Why Facebook is building a fiber network across Indiana

Joe Supan

Jul 3, 2021 — 3 min read

The social media giant needed a way to connect its data centers. As a result, some rural communities may finally get access to high-speed internet.

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In March 2021, Facebook announced in a blog post that it had just completed phase one of its fiber optic build in Indiana. The fiber network runs nearly 80 miles along Interstate 70 from the border with Ohio all the way to downtown Indianapolis, and passes through towns like Richmond, Lewisville and Greenfield. 

The second phase of the project will carry the network the rest of the way to the Illinois border through Vigo, Clay, Putnam, Hendricks and Marion counties, and is expected to be completed by the end of 2021. 

When tech companies try to solve internet access, it’s usually with “moonshot” projects like low-orbit satellites, drones or helium balloons — not the unflashy business of laying fiber optic cables under the ground. So why does Facebook care about providing high-speed internet access across Indiana?

In a blog post touting the fiber buildout in Indiana, Facebook’s engineers say the project provides “important infrastructure” and “vital new connectivity” to the area, but they’re pretty vague about what’s in it for them, saying only that they need “scalable network connectivity between our data centers and the rest of the world.”

The social media giant has 13 data centers spread out around the country, which stores the enormous amount of data generated from Facebook’s three billion users. Indiana sits in the middle of centers in Iowa and Nebraska and Ohio, Virginia and North Carolina. In order for that data to be sent from one center to another, it needs to travel through the same kinds of cables that connect the rest of us to the internet. 

We take a pragmatic approach to investing in network infrastructure and utilize whatever method is most efficient for the task at hand.

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In the past, Facebook has primarily relied on existing networks to connect data centers to each other, but over the past couple years, the company has started dabbling in building them directly — especially in areas where there isn’t an existing fiber network already. This has the added benefit of bringing high-speed fiber internet to rural areas where cable companies aren’t incentivized to go. 

Facebook hasn’t specified when Indiana residents might see this high-speed internet. In the blog post, they simply said that they “intend to partner with local and regional providers in Indiana.”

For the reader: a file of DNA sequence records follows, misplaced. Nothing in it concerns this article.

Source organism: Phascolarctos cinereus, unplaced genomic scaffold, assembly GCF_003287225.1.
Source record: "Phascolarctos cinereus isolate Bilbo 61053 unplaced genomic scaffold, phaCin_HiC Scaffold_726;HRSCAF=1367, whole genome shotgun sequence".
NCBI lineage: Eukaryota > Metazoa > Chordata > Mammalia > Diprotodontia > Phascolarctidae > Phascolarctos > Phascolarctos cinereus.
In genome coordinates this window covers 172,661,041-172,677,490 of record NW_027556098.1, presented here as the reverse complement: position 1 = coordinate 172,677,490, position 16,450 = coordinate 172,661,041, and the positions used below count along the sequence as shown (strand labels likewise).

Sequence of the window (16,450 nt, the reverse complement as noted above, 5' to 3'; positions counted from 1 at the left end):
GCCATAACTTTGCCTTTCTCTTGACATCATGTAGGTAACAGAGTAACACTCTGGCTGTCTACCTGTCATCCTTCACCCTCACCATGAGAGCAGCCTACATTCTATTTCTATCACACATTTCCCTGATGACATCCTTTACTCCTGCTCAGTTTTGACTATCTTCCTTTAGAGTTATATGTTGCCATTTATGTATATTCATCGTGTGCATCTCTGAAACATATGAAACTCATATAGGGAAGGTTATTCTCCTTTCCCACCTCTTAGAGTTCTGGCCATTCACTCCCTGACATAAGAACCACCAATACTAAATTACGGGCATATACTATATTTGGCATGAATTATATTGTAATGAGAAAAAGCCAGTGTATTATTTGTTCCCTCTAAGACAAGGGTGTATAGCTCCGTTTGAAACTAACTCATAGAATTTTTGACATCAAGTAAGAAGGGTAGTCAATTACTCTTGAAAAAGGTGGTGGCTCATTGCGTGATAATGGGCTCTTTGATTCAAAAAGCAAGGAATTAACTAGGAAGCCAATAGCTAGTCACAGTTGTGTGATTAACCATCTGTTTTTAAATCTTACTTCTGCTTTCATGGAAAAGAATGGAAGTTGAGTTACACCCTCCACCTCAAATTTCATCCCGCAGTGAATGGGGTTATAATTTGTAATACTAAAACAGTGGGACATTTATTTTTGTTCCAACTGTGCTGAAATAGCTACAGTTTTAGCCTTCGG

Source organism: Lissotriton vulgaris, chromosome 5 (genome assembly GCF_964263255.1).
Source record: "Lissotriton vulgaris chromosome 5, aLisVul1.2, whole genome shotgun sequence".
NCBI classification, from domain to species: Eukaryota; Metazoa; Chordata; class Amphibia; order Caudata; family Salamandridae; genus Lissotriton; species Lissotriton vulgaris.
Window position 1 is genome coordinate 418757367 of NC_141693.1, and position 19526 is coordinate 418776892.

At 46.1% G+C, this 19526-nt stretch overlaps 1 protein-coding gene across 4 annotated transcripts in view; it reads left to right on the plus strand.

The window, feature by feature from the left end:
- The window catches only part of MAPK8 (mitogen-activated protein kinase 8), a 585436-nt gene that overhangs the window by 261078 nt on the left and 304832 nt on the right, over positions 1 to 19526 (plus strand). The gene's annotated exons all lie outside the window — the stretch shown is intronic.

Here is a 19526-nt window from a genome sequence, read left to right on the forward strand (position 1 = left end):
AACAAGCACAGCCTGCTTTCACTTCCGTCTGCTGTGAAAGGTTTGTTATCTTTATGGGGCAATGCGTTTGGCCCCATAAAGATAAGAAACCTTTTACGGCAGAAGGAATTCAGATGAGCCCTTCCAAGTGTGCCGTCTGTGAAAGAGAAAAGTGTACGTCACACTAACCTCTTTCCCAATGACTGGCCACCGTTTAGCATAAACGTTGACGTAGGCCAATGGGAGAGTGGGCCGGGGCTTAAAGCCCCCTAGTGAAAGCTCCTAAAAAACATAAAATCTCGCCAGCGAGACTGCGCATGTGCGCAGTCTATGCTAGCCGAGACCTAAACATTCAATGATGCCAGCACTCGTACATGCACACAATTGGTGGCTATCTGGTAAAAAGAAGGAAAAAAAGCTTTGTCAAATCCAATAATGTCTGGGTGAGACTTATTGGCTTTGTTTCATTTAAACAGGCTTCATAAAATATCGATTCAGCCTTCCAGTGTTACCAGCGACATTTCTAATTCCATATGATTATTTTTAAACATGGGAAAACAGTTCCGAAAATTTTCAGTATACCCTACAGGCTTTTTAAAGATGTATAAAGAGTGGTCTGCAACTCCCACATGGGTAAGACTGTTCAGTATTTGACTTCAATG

Facebook has increasingly built its own fiber networks in recent years

This wasn’t Facebook’s first time building its own fiber network. In 2017, the company laid a 200 mile cable connecting data centers in New Mexico and Texas. The project cost $250 million, and the result was “one of the highest-capacity systems in the United States,” according to Facebook. 

After that, the company repeated the process in North Carolina and West Virginia, and found that it had more capacity than it needed for its data centers, and it could start to sell it off to internet providers in areas that its fiber network passed through. 

“We intend to allow third parties — including local and regional providers — to purchase excess capacity on our fiber,” Facebook wrote in 2019. “This capacity could provide additional network infrastructure to existing and emerging providers, helping them extend service to many parts of the country, and particularly in underserved rural areas near our long-haul fiber builds.”

In North Carolina, Facebook partnered with MCNC, the nonprofit operator of the North Carolina Research and Education Network (NCREN), to make high-speed internet available in the area. The 275-mile route through West Virginia is expected to be completed in 2021. 

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Joe Supan

Written by:

Joe Supan

Senior Writer, Broadband Content

Joe oversees all things broadband for Allconnect. His work has been referenced by Yahoo!, Lifehacker and more. He has utilized thousands of data points to build a library of metrics to help users navigate these … Read more

Robin Layton

Edited by:

Robin Layton

Editor, Broadband Content

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